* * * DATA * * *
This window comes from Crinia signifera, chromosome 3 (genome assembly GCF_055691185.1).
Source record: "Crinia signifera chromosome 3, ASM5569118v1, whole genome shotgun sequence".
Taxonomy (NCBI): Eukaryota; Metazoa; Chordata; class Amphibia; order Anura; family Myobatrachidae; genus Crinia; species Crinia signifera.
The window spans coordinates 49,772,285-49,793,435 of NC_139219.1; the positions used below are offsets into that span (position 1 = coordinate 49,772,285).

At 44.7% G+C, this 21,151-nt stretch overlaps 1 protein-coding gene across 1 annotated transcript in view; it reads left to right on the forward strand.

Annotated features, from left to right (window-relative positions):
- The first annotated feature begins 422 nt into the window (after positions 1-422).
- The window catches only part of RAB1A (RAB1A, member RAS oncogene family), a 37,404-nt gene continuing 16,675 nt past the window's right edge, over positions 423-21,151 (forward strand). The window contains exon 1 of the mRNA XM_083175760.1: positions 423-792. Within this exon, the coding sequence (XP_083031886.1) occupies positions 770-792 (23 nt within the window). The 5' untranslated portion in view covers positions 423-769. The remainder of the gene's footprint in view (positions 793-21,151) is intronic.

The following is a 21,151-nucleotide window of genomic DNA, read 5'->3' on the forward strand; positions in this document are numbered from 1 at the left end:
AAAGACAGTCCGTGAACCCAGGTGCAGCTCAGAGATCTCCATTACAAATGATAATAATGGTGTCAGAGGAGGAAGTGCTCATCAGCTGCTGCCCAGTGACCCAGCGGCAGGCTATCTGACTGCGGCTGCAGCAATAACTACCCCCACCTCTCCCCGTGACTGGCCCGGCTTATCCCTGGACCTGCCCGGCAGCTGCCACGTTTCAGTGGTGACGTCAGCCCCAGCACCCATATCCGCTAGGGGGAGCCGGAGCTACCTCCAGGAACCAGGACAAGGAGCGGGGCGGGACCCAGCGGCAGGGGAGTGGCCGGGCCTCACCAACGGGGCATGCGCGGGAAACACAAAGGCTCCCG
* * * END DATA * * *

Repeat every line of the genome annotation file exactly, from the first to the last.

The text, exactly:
This window comes from Crinia signifera, chromosome 3 (genome assembly GCF_055691185.1).
Source record: "Crinia signifera chromosome 3, ASM5569118v1, whole genome shotgun sequence".
Taxonomy (NCBI): Eukaryota; Metazoa; Chordata; class Amphibia; order Anura; family Myobatrachidae; genus Crinia; species Crinia signifera.
The window spans coordinates 49,772,285-49,793,435 of NC_139219.1; the positions used below are offsets into that span (position 1 = coordinate 49,772,285).

At 44.7% G+C, this 21,151-nt stretch overlaps 1 protein-coding gene across 1 annotated transcript in view; it reads left to right on the forward strand.

Annotated features, from left to right (window-relative positions):
- The first annotated feature begins 422 nt into the window (after positions 1-422).
- The window catches only part of RAB1A (RAB1A, member RAS oncogene family), a 37,404-nt gene continuing 16,675 nt past the window's right edge, over positions 423-21,151 (forward strand). The window contains exon 1 of the mRNA XM_083175760.1: positions 423-792. Within this exon, the coding sequence (XP_083031886.1) occupies positions 770-792 (23 nt within the window). The 5' untranslated portion in view covers positions 423-769. The remainder of the gene's footprint in view (positions 793-21,151) is intronic.

The following is a 21,151-nucleotide window of genomic DNA, read 5'->3' on the forward strand; positions in this document are numbered from 1 at the left end:
AAAGACAGTCCGTGAACCCAGGTGCAGCTCAGAGATCTCCATTACAAATGATAATAATGGTGTCAGAGGAGGAAGTGCTCATCAGCTGCTGCCCAGTGACCCAGCGGCAGGCTATCTGACTGCGGCTGCAGCAATAACTACCCCCACCTCTCCCCGTGACTGGCCCGGCTTATCCCTGGACCTGCCCGGCAGCTGCCACGTTTCAGTGGTGACGTCAGCCCCAGCACCCATATCCGCTAGGGGGAGCCGGAGCTACCTCCAGGAACCAGGACAAGGAGCGGGGCGGGACCCAGCGGCAGGGGAGTGGCCGGGCCTCACCAACGGGGCATGCGCGGGAAACACAAAGGCTCCCG